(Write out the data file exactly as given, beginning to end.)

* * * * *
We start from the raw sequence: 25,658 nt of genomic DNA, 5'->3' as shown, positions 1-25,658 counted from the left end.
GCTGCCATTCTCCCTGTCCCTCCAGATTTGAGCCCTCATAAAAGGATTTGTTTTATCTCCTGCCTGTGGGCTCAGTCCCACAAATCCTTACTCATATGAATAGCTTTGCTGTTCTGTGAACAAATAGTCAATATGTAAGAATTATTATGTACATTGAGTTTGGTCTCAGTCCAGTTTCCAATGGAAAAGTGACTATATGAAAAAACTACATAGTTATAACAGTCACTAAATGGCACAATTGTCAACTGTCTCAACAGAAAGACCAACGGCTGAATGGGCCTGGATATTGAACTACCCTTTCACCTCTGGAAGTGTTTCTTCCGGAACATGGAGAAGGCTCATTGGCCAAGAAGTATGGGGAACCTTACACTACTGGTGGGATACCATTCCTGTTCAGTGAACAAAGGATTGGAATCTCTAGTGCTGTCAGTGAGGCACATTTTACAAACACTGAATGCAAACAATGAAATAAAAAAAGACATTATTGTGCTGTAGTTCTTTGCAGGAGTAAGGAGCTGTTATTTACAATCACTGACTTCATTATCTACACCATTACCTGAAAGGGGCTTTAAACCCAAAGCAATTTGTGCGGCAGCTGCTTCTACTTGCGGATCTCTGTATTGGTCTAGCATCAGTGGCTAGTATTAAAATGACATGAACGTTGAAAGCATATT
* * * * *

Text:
We start from the raw sequence: 25,658 nt of genomic DNA, 5'->3' as shown, positions 1-25,658 counted from the left end.
GCTGCCATTCTCCCTGTCCCTCCAGATTTGAGCCCTCATAAAAGGATTTGTTTTATCTCCTGCCTGTGGGCTCAGTCCCACAAATCCTTACTCATATGAATAGCTTTGCTGTTCTGTGAACAAATAGTCAATATGTAAGAATTATTATGTACATTGAGTTTGGTCTCAGTCCAGTTTCCAATGGAAAAGTGACTATATGAAAAAACTACATAGTTATAACAGTCACTAAATGGCACAATTGTCAACTGTCTCAACAGAAAGACCAACGGCTGAATGGGCCTGGATATTGAACTACCCTTTCACCTCTGGAAGTGTTTCTTCCGGAACATGGAGAAGGCTCATTGGCCAAGAAGTATGGGGAACCTTACACTACTGGTGGGATACCATTCCTGTTCAGTGAACAAAGGATTGGAATCTCTAGTGCTGTCAGTGAGGCACATTTTACAAACACTGAATGCAAACAATGAAATAAAAAAAGACATTATTGTGCTGTAGTTCTTTGCAGGAGTAAGGAGCTGTTATTTACAATCACTGACTTCATTATCTACACCATTACCTGAAAGGGGCTTTAAACCCAAAGCAATTTGTGCGGCAGCTGCTTCTACTTGCGGATCTCTGTATTGGTCTAGCATCAGTGGCTAGTATTAAAATGACATGAACGTTGAAAGCATATT